D2P: Are you involved in printed circuit board electronics parts?
MR: Yes, we are. We don't make the boards themselves, but we build the stainless steel tools that are used to load the components on the boards. We have four of these laser stencil cutting machines, and we run them on all three shifts. These machines actually work in the SMT industry about 80% of the time. The remaining 20% would be for other parts. These machines are so unique that it eliminates, in a lot of cases, the need to make tooling for these very thin foils.
D2P: Can you explain how your laser and water jet cutting machinery expedites the fabrication of parts, and how it makes your operation more cost-effective for parts production?
MR: Because we have such diversity in our equipment, we're able to pick and choose which systems are appropriate to a specific job. This gives us the unique ability to serve our clients by creating quality products that incorporate speed and quality, with fairly attractive pricing. Rather than having to design something to be cut on a particular machine, the laser and water jet machinery is so diverse that we can just pick one of them at the beginning. These machines help us to give the customer the best product at the best price, so they allow us to be very cost-effective.
D2P: How does IIT integrate ideas and technologies for your clients, using your combination of machinery and people power?
MR: Our business model includes a statement: "If it were easy, anyone would do it." Our business model was created while servicing one of the most critical and demanding industries in the world. We can bring manufacturing time to a few days, instead of a few weeks, without compromising quality or consistency. So our customers can have accurate results quickly. We are told by our clients that they appreciate the fact that if we make a commitment, we make it happen. And it shows in our repeat business. Sometimes we can cut five to ten times off of lead times that they are used to seeing.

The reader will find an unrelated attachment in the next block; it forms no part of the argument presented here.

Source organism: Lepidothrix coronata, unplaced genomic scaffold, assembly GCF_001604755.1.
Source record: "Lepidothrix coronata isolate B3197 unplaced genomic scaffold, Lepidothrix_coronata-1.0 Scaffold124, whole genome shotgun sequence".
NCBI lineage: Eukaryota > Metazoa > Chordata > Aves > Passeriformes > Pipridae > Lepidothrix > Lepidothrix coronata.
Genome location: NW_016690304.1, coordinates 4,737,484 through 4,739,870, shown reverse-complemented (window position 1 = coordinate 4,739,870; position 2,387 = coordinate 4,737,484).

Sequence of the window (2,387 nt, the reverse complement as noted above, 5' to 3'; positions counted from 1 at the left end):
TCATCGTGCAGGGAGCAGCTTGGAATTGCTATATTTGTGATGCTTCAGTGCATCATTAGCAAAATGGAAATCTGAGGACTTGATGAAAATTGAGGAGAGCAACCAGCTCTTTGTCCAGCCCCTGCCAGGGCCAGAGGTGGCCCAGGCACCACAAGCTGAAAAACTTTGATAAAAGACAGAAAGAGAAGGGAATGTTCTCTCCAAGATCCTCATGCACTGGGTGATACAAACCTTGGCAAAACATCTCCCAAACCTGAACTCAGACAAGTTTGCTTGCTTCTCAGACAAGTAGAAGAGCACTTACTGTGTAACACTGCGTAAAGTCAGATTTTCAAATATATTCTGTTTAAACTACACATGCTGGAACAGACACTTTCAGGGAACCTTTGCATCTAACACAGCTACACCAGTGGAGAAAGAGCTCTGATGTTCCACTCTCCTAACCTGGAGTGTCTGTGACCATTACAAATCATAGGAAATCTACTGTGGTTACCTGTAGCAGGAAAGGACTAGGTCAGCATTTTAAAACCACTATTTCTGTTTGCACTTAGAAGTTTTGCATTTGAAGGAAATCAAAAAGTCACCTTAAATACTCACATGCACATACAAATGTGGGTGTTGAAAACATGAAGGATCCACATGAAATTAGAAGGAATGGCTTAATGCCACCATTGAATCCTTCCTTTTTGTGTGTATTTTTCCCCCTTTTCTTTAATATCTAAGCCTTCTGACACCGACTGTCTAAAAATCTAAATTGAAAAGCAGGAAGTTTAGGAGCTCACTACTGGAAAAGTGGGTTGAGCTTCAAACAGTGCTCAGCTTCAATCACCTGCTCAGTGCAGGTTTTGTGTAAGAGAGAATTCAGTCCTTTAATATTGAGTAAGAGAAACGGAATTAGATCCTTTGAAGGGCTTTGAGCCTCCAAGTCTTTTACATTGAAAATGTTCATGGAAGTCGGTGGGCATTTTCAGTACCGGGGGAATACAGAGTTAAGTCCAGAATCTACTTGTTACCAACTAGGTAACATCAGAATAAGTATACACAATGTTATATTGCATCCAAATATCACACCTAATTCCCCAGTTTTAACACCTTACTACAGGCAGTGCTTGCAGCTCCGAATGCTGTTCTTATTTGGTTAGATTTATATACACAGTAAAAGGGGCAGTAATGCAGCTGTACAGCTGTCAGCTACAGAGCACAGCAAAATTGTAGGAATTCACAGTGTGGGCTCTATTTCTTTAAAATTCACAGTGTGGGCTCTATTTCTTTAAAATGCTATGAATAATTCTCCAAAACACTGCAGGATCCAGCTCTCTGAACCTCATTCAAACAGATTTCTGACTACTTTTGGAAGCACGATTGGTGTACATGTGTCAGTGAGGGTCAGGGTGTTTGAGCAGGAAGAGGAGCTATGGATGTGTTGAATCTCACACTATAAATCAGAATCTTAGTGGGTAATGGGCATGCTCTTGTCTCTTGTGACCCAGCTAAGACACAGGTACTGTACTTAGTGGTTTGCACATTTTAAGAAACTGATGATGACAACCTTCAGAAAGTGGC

We are also a wholly-owned company, and we don't have a penny in debt beyond 30 days, except for the normal power bills and health insurance types of things.
You'll never find an automated phone system here; there is always a real person that answers the phone. From what we can tell from our clients, they really love this type of service.
For more information on IIT's Metal Fabrication Division, check out www.iitmetalfab.com.
For more on the company's SMT Stencil Division, log on to www.integratedideas.com
David Gaines contributed reporting to this article.